Owly, Vol. 1: The Way Home & The Bittersweet Summer by Andy Runton
I’m smitten with Owly! Themes of friendship and kindness, adorable illustrations and a unique use of text make this a winner.
Owly is incredibly interesting to me because it is nearly wordless. Communication between the characters takes place in speech bubbles, but is done in pictograms rather than words. The majority of text is either environmental print or onomatopoeia. Environmental print is used to describe words found on labels, logos, signs; the print that surrounds us in our daily lives. Onomatopoeia is a word that is meant to refer to a sound, such as buzz or smash or ding. There is heavy use of both exclamation points and question marks to emphasize the thinking of the characters. The second story contains captions for a scrapbook Owly has made, as well as some factual information from a book Owly is reading providing the most challenging text of the book. Despite its lack of typical writing, Owly isn’t babyish in the least. The characters are adorable, the story lines are simple and will certainly appeal to young readers, but the books will interest to readers of many ages.
Owly’s unique format also makes it an excellent tool for working with readers. Older readers who are struggling will be grateful for something that looks just like something any one in their class would like to read (because it is something anyone would like to read). Readers who are learning English will benefit from the pictures and context provided with the print. An added bonus is that Owly’s stories have an identifiable beginning, middle and end, as well as a problem and solution. These are very valuable when teaching readers about plots and the natural progression of a story. They aren’t just skills children can use when reading graphic novels, they are skills that will transfer to any books they read.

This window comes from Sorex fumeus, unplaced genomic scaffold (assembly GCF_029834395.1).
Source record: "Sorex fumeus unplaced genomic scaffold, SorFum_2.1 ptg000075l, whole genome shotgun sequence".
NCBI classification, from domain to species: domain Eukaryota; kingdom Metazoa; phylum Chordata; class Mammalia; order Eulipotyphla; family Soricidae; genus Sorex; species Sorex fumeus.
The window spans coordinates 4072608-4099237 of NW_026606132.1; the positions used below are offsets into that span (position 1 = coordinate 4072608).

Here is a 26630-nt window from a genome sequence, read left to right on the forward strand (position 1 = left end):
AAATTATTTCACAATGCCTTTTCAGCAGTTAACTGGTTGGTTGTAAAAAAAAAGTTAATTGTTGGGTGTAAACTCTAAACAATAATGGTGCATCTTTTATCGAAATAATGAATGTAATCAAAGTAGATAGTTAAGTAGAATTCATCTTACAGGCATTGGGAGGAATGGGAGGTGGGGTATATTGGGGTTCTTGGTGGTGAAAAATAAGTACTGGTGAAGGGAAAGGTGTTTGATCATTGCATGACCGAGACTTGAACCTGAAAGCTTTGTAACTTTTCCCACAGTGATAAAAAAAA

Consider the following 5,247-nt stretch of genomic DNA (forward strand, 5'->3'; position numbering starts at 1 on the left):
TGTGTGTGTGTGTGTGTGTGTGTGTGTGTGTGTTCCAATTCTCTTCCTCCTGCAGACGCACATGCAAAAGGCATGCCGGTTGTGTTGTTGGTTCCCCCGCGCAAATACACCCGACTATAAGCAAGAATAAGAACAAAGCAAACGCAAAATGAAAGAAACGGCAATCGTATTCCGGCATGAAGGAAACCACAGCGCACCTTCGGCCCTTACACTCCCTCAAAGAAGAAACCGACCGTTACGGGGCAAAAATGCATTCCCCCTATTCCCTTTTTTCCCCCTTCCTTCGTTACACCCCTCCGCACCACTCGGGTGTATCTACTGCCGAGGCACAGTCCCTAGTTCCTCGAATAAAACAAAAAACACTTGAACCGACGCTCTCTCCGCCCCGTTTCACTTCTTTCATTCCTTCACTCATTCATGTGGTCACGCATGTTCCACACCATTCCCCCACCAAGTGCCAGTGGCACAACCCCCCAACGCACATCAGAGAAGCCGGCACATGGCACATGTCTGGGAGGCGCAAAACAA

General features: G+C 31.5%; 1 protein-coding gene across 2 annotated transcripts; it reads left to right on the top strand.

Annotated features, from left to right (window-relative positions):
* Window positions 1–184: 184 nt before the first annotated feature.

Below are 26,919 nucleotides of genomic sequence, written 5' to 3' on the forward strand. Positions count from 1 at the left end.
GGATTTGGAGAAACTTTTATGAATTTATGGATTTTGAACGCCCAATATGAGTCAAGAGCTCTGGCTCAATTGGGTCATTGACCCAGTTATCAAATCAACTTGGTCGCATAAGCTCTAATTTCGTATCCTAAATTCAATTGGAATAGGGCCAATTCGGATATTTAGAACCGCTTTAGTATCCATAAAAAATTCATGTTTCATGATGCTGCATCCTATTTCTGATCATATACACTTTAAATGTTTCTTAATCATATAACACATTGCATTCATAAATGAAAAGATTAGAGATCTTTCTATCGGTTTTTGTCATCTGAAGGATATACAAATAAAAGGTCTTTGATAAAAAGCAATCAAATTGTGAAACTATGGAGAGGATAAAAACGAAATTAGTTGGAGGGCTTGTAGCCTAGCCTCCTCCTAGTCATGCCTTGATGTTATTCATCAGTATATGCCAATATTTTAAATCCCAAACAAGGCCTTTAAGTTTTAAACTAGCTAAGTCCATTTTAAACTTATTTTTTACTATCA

Aside from all of that teacherly talk, Owly is just plain old adorable. The illustrations will definitely appeal to kids. The stories are sweet and show how you make and keep friends. Stories about being kind and friendly? Cuddly looking animals? I am in.
Age Recommendation: I can’t actually put a lower limit on Owly. I would say developmentally, probably 1st to 2nd graders would be able to sustain the attention necessary to understand what is going on in the pictures, because you really do have to pay attention. But in terms of content, there’s nothing objectionable that would bother younger readers, so if you have a detail oriented kid who is taken with the idea of reading, even if your child isn’t quite up to decoding text, this might be worth a try. Owly would interest students up to 3rd and 4th grade easily. You may even have some luck with older readers.
Sex, Nudity, Dating – None.
Profanity – None.
Death, Violence and Gore – None.
Drugs, Alcohol and Smoking – None.
Frightening or Intense Things – A worm is separated from his family and fears he has lost them forever (he hasn’t). A bird is captured.